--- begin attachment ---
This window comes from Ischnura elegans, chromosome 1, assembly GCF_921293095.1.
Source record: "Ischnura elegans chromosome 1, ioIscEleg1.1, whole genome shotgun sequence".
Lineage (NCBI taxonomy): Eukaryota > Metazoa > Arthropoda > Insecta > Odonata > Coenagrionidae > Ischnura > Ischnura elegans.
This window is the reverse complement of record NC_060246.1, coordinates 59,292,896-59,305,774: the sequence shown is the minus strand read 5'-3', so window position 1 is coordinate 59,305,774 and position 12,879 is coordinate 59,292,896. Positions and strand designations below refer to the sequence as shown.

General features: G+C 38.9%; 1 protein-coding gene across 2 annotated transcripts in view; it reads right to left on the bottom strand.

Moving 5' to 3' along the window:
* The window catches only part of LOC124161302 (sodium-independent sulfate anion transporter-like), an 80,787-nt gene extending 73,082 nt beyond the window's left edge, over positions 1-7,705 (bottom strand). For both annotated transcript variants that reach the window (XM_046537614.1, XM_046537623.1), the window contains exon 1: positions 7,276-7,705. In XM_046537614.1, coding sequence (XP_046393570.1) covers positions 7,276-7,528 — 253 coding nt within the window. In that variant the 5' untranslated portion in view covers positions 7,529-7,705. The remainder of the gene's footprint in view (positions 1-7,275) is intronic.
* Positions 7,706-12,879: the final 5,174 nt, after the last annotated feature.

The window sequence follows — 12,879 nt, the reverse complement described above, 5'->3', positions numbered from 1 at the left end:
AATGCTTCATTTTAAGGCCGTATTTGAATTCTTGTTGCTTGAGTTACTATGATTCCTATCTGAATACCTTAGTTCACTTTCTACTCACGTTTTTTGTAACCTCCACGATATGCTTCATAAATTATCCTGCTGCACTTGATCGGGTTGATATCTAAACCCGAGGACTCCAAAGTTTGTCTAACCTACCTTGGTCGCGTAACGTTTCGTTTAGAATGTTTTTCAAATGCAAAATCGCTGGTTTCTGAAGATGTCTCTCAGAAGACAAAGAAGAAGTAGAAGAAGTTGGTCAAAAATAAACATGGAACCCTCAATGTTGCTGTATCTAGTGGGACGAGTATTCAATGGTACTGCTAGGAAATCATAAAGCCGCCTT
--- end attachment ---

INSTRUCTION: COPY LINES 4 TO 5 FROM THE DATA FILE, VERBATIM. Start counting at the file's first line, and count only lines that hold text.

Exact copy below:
This window is the reverse complement of record NC_060246.1, coordinates 59,292,896-59,305,774: the sequence shown is the minus strand read 5'-3', so window position 1 is coordinate 59,305,774 and position 12,879 is coordinate 59,292,896. Positions and strand designations below refer to the sequence as shown.

General features: G+C 38.9%; 1 protein-coding gene across 2 annotated transcripts in view; it reads right to left on the bottom strand.